Meanwhile, other abortion rights groups are ramping up operations. The Midwest Access Coalition, which helps people pay for and coordinate transportation, child care and other external costs associated with getting an abortion, is hiring more case managers. That will allow the group to assist around 100 more people each month, according to executive director Diana Parker-Kafka.
“We’ve never seen the need plateau,” she said.
The group raised $5.5 million last year and around $4 million this year. Parker-Kafka said they’ve been anticipating and accounting for that decline.
At the same time, they’re assisting many more people than they used to. The things they pay for — hotels, flights and child care — are also becoming more expensive.
“We realize that we can’t get to everyone,” Parker-Kafka said. “We have to take it year by year so that we can continue to provide more support to more people.”
Nationwide, the long-term ramifications of the fall of Roe are becoming clearer. New research suggests that births rose, on average, over 2% in states that banned abortion. The rise was even greater in states like Texas and Mississippi that are farthest from abortion access points.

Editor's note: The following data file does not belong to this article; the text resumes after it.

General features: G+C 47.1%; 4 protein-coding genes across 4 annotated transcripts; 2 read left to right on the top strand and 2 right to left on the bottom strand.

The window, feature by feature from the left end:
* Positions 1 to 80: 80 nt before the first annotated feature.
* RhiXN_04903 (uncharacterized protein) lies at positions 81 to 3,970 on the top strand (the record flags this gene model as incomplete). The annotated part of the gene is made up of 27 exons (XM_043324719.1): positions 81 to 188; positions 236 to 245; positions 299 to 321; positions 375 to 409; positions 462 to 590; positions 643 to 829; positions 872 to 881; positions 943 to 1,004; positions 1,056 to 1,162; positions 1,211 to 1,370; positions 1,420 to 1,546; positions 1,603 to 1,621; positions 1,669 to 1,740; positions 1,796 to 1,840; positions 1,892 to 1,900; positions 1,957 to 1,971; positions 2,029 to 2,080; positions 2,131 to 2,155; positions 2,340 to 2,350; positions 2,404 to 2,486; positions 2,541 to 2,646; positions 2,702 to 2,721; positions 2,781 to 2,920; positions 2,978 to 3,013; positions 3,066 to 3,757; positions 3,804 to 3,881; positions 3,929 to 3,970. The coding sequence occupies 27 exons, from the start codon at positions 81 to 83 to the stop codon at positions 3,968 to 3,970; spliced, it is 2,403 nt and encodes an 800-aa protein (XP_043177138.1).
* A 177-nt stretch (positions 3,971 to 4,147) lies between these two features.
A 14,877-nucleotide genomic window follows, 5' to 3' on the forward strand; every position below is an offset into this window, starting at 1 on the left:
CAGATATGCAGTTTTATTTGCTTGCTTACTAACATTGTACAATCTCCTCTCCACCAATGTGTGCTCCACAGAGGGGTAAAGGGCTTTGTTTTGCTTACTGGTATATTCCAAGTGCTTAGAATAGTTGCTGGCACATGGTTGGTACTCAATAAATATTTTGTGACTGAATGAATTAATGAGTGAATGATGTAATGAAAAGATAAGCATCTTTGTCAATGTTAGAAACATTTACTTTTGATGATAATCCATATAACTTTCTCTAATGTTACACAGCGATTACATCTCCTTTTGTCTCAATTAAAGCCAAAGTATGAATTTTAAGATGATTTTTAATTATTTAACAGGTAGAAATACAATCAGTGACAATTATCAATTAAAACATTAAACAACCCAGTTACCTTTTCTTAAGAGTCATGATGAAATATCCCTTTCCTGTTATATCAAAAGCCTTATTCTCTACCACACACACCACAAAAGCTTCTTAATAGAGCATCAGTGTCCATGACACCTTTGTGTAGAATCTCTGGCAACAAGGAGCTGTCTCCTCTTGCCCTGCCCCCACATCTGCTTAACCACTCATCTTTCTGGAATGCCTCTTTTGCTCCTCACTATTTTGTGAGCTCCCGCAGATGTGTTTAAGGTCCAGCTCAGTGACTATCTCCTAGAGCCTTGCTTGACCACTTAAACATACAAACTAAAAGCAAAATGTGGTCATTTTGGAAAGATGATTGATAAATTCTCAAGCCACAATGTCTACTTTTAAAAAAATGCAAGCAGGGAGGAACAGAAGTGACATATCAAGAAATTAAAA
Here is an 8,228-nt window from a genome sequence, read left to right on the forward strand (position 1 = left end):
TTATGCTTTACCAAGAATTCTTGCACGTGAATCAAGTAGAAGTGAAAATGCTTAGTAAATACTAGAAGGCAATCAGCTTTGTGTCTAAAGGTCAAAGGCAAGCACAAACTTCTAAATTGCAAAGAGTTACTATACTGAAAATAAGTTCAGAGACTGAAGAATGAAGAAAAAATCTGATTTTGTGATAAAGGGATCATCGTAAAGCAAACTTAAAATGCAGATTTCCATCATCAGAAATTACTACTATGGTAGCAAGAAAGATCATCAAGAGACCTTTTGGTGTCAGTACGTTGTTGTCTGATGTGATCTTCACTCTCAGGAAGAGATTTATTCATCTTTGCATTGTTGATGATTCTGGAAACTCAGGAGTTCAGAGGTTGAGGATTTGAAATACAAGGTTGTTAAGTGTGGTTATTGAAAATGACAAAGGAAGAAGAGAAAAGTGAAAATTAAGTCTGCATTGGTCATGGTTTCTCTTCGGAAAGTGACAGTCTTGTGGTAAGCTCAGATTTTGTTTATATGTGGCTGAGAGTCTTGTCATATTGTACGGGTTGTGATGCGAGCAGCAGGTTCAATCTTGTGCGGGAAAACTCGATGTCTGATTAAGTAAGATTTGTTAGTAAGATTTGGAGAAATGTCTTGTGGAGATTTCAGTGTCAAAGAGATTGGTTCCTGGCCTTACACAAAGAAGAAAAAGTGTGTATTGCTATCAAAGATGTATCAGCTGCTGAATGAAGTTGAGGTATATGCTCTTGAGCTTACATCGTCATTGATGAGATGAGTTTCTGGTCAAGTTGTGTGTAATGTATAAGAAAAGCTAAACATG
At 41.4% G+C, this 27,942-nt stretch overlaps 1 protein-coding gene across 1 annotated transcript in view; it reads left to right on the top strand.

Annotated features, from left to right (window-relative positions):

But many people are continuing to get abortions — and, by one estimate, abortions are actually slightly up compared with pre-Roe figures.
Parker-Kafka said that reflects the massive mobilization of abortion rights groups in expanding provider capacity and travel support in places like Kansas, where abortion remains legal, albeit restricted. Two new clinics that provide abortions opened in the state in the year after Roe fell, bringing the total to six. One of the new clinics, in Wichita, fully covers the cost of medication abortion for those who can’t afford it.
“It’s a testament to the amount of work that abortion funds and practical support organizations have been putting in,” she said, “to make sure that there is no breakdown in access.”
Rose Conlon reports on health for KMUW and the Kansas News Service.